With the US debt ceiling talks and the new Chairman of the Federal Reserve (Fed) Janet Yellen dominating the business and economics headlines, the economic woes of the US are back in the spotlight. It reminds us of the sluggish and vulnerable economic recovery that the US is currently facing on the back of ongoing Quantitative Easing (QE) monetary stimulus. Despite the debt standoff and the likely continuation of QE as Yellen leans towards employment over inflation, what is still a looming concern is the eventual exit of the QE program by the Fed. Due to the risks of a disorderly exit, the process is made more complex as timing, pacing and communication all need to be carefully managed, and both implications for the US economy and the potential collateral damage around the world need to be considered.
On Thursday the 19th of September the University of Melbourne hosted the inaugural John Freebairn lecture titled ‘Governing the ungovernable: the market, technology and you’, presented by Professor Stephen King from Monash University. I had the opportunity to attend what was an insightful lecture about how the growing complexity, pace of change and use of technology has brought about a conundrum for market regulators. Stephen King’s speech was broken up into three parts: how regulation has adapted in the context of new technology, how some of the old rules will need remaking as technology has changed many business models, and finally regulating big data and the information revolution. This article will provide a recap of the lecture for those who could not attend the event.
Rare earth metals are versatile elements which are central to the modern era and future technological advances. We commonly recognize their existence through use in things such as iPads, plasma TVs and solar panels. Yet it also has a wide range of applications in other sectors such as industrial/manufacturing use as well as military component production and nuclear medicine, which have then given rise to things like fibre-optic technology, advanced batteries, high tech lasers and so forth. Given its importance in providing a new frontier of innovation in the modern economy, it is no wonder the world is concerned over China’s export quotas and production restrictions that have been in place from 2009 to now. This article will analyse the rationale behind the policy.
Even wonder what happens when a city goes bankrupt? Does a form of government even control the city anymore? Other questions such as who provides the public services or do the residents still pay tax also come to mind. Since the city of Detroit filed for Chapter 9 bankruptcy protection on the 18th of July 2013 at an estimated $18 billion worth of debt, I guess it is worth talking about it how it could pan out.
From the earliest forms of technology such as spears and knives which led to more efficient hunting, to the advent of manufacturing during the industrial revolution, followed by various inventions such as light bulbs, computers and even cars over the 20th century, technological progress has vastly contributed to the development of our economies and subsequently our material and non-material living standards. Fast forward to today, we continue to see improvements in existing technology, from the latest computers to new inventions previously not even dreamed of, like solar panels and online shopping. In short technology is the result of expanding innovative ideas that build on existing ideas. We see this in cars, which were modelled off of steam engine mechanics, which themselves were built from pre-existing technologies (from basic metals to even the wheel). Given the increasing speed at which technology is progressing, one of the major concerns people have is how technological progress will impact jobs in the future.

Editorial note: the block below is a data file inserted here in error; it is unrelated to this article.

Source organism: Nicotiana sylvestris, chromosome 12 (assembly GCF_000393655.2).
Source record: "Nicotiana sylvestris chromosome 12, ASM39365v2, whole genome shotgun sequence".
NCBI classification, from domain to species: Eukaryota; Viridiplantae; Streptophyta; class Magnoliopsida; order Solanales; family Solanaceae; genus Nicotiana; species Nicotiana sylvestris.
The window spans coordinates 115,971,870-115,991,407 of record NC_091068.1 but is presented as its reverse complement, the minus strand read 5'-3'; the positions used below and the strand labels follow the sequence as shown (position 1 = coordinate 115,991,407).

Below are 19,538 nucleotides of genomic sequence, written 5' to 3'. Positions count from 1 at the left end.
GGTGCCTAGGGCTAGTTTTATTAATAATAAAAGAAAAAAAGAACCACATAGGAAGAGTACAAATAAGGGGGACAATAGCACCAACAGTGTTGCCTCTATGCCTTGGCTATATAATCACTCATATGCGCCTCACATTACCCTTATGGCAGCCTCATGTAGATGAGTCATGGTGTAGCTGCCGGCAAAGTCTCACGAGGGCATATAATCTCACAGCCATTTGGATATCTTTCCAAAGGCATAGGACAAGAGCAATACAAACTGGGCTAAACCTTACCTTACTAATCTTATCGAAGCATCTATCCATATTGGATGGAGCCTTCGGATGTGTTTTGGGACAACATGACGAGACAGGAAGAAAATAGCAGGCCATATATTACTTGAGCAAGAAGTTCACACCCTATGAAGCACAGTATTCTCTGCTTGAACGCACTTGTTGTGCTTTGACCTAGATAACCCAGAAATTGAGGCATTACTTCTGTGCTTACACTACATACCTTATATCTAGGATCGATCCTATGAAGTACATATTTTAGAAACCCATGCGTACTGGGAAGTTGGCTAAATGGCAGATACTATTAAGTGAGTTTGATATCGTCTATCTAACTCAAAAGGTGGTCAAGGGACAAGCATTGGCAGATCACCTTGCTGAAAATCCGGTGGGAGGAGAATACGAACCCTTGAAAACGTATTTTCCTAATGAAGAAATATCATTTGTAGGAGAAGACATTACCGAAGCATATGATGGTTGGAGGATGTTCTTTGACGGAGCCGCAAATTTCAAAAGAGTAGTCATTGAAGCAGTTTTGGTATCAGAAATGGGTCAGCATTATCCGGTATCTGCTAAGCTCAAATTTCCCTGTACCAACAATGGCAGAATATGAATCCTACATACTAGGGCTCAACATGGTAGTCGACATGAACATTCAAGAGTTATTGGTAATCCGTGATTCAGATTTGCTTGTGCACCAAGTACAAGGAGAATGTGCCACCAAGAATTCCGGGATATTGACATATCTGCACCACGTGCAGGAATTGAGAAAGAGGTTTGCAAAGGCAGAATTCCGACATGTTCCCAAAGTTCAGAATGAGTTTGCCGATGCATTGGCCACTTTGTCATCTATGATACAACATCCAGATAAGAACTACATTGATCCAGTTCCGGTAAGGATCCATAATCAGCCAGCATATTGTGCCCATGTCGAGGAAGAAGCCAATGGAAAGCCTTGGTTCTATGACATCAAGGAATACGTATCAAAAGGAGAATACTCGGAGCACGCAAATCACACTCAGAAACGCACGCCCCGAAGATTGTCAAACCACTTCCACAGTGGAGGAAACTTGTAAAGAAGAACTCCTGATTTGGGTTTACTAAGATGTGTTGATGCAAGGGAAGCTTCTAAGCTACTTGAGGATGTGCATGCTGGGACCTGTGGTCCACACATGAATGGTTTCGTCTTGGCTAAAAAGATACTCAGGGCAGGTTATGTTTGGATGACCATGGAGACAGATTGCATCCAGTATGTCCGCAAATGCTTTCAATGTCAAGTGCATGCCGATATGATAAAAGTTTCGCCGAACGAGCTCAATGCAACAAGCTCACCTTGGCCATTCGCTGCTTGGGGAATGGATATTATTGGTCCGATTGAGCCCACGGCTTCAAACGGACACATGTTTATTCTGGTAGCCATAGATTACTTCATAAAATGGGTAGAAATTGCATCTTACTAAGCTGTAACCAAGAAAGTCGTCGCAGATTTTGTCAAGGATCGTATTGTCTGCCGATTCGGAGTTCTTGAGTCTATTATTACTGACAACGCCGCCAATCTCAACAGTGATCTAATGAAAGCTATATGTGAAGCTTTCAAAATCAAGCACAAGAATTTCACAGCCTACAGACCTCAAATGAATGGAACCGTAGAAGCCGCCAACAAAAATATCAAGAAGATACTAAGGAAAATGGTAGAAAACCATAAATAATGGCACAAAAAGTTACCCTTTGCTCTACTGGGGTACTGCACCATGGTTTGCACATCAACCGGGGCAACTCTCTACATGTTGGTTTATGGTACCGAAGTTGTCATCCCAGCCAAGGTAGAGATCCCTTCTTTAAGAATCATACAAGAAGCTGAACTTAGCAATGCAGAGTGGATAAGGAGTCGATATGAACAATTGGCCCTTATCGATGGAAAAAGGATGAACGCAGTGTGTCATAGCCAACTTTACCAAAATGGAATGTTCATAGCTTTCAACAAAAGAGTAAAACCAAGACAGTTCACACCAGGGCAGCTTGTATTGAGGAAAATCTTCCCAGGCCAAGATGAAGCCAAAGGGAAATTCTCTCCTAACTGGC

Globally we produce electricity from a diverse range of energy sources, from fossil fuels such as coal, oil and natural gas, to renewables such as solar, wind, hydro, geothermal, and biomass. Finally nuclear energy hovers as an alternative with its own risks that belongs in neither camp. The problem is that there isn’t one energy source that can be described as clean, reliable, safe and economically viable. We are unable to cut our dependence on fossil fuels to provide base load energy to power our current and future economies. Michio Kaku, theoretical physicist and futurist states the attraction of fossils fuel succinctly: ‘pound for pound oil and coal contain the most energy in a convenient form than any other energy source on the planet. This is due to the fact it is essentially highly concentrated amounts of sunlight compressed and refined over generations, it pollutes like hell but is very efficient.’
With massive technological advances, it is safe to say that through growing ease of access we have all pirated copyright material such as music, TV shows, software or movies in one way or another. Whether we have downloaded it ourselves through direct download sites and peer to peer networks, or perhaps received a copy from a friend or even used some other elaborate method to avoid paying for it, the logic of pirating is simple: why pay so much more for something that is readily accessible at near free of charge price.
If we remember back to the days of the global financial crisis, one of the earliest and hardest hit countries in the European area was Iceland. Iceland was also the only country which made the fateful decision to not bailout the three largest banks in their country. This was not because they simply said ‘no’ like they did afterwards to the demands of the creditors of these banks in the UK and the Netherlands, but they simply could not afford to bailout these banks which held 10 times GDP worth of assets. By choosing not to bailout the banks it didn’t mean the domestic financial payments system collapsed as well, and without good reason detailed further in the article.